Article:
How to buy a franchise Researching & planning your investment
If you fail to plan, you plan to fail, as the saying goes. Richard Holden emphasises the importance of business planning during the acquisition of a franchise and provides a banker's eye view of the process of lending on the franchise investment
A wide range of businesses from diverse industry sectors have chosen franchising as their favoured way to achieve their expansion plans. A major benefit from the franchisor's point of view is that they are looking to recruit motivated people to help their business network grow, but a franchisor's success is closely linked to the way the franchisees in their network operate their businesses. However, the support given to franchisees varies widely and it is therefore essential that anyone considering franchising should thoroughly research the different options available to them.
A major attraction of becoming a franchisee is that many of the risks that starting a new business are reduced. This is largely due to the fact that franchisees are investing in tried and tested business with a proven track record of success. They will work for themselves with initial training and continuing support from the franchisor.
Running a business takes a lot of hard work, commitment and self-motivation. Franchisees must be prepared to follow the franchisor's systems and operate in accordance to the terms laid down in the franchise agreement. There will be restrictions when they eventually come to sell the business. Although it's true that franchised businesses receive support, in reality the franchisee will be working for themselves and it's important that they don't underestimate the heavy toll that starting a business can take on family life.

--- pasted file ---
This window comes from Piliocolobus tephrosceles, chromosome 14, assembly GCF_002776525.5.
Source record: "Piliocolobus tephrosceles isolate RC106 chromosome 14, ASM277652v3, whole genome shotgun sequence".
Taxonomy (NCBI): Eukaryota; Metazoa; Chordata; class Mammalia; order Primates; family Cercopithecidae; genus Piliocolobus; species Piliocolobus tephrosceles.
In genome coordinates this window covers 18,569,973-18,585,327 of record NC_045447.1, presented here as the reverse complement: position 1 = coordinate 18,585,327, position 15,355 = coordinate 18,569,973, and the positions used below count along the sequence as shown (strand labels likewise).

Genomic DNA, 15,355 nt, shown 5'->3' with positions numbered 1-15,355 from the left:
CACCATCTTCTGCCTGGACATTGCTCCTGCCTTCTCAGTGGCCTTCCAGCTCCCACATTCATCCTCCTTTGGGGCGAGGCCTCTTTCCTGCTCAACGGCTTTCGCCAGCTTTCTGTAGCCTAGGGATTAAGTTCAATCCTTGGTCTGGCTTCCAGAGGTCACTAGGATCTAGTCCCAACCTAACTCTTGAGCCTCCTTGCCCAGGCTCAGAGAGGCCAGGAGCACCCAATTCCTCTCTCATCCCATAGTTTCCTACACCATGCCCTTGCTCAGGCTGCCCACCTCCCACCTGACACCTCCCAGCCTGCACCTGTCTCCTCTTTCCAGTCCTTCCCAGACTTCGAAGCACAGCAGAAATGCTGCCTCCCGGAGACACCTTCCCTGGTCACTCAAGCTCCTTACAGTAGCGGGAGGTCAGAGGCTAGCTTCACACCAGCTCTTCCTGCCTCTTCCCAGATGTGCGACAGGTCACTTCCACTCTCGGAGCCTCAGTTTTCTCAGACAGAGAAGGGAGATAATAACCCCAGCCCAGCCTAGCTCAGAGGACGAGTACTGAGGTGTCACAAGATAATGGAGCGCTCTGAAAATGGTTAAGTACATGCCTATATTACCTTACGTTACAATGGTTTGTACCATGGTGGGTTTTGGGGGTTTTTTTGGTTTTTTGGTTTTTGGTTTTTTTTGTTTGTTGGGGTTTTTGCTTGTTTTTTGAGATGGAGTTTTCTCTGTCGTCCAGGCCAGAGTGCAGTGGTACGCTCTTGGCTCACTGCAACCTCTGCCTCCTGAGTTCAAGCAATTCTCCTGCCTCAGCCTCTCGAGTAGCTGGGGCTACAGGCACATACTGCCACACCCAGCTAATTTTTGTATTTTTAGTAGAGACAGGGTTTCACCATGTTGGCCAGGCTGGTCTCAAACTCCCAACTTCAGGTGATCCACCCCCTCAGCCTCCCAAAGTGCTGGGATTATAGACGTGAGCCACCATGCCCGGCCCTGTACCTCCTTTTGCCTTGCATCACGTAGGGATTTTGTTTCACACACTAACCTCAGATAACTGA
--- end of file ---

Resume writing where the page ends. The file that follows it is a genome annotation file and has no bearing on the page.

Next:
Banks can provide valuable guidance and will be able to point people in the right direction to obtain the professional advice and support they need in making their decision. Lloyds TSB has produced a list of 35 key questions investors should be asking the franchisor to help their research. Common sense will take people a long way in deciding whether the franchise they are considering is right for them.
Eliminating unsuitable opportunities is relatively easy as most people will know whether they wish to be an owner/operator or manage a team. They should also have an understanding whether they wish to run a business from home, an office or a vehicle and have a financial budget to operate within. Once the options are narrowed down to a handful of suitable opportunities these will require further in-depth investigation.
Of course, franchising is not right for everyone. For people who value independence or want to run a business without restrictions franchising might not be the right option. Anyone considering investing in a franchise should be prepared to ask some probing questions of the franchisor. Their responses will assist you in deciding whether the franchise is right for you or if they only seem interested in taking your money and not supporting you develop your own business. You should be prepared to walk away if you are not 100 per cent comfortable with the proposed investment.